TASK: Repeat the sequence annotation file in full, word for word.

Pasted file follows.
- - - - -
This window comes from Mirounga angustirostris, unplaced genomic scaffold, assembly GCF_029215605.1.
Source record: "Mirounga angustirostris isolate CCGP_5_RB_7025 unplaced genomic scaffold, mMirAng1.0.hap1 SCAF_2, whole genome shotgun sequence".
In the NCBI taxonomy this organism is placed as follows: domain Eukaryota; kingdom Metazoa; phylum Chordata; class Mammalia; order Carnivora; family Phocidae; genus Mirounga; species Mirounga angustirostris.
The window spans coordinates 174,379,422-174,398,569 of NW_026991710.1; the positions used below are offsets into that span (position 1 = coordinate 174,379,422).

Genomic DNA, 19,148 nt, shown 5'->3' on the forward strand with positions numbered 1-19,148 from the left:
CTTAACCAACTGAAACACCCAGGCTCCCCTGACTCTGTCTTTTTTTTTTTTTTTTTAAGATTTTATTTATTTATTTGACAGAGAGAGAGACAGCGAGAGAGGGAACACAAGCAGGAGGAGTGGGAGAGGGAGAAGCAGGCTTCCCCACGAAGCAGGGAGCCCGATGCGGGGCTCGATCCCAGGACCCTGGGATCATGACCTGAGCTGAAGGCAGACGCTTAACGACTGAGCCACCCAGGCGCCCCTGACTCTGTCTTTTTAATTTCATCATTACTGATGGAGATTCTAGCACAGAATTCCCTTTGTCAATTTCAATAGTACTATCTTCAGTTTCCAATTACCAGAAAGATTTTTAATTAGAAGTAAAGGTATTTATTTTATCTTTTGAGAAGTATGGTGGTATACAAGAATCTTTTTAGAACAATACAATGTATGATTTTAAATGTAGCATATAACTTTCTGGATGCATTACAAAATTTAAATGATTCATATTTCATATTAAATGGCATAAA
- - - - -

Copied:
This window comes from Mirounga angustirostris, unplaced genomic scaffold, assembly GCF_029215605.1.
Source record: "Mirounga angustirostris isolate CCGP_5_RB_7025 unplaced genomic scaffold, mMirAng1.0.hap1 SCAF_2, whole genome shotgun sequence".
In the NCBI taxonomy this organism is placed as follows: domain Eukaryota; kingdom Metazoa; phylum Chordata; class Mammalia; order Carnivora; family Phocidae; genus Mirounga; species Mirounga angustirostris.
The window spans coordinates 174,379,422-174,398,569 of NW_026991710.1; the positions used below are offsets into that span (position 1 = coordinate 174,379,422).

Genomic DNA, 19,148 nt, shown 5'->3' on the forward strand with positions numbered 1-19,148 from the left:
CTTAACCAACTGAAACACCCAGGCTCCCCTGACTCTGTCTTTTTTTTTTTTTTTTTAAGATTTTATTTATTTATTTGACAGAGAGAGAGACAGCGAGAGAGGGAACACAAGCAGGAGGAGTGGGAGAGGGAGAAGCAGGCTTCCCCACGAAGCAGGGAGCCCGATGCGGGGCTCGATCCCAGGACCCTGGGATCATGACCTGAGCTGAAGGCAGACGCTTAACGACTGAGCCACCCAGGCGCCCCTGACTCTGTCTTTTTAATTTCATCATTACTGATGGAGATTCTAGCACAGAATTCCCTTTGTCAATTTCAATAGTACTATCTTCAGTTTCCAATTACCAGAAAGATTTTTAATTAGAAGTAAAGGTATTTATTTTATCTTTTGAGAAGTATGGTGGTATACAAGAATCTTTTTAGAACAATACAATGTATGATTTTAAATGTAGCATATAACTTTCTGGATGCATTACAAAATTTAAATGATTCATATTTCATATTAAATGGCATAAA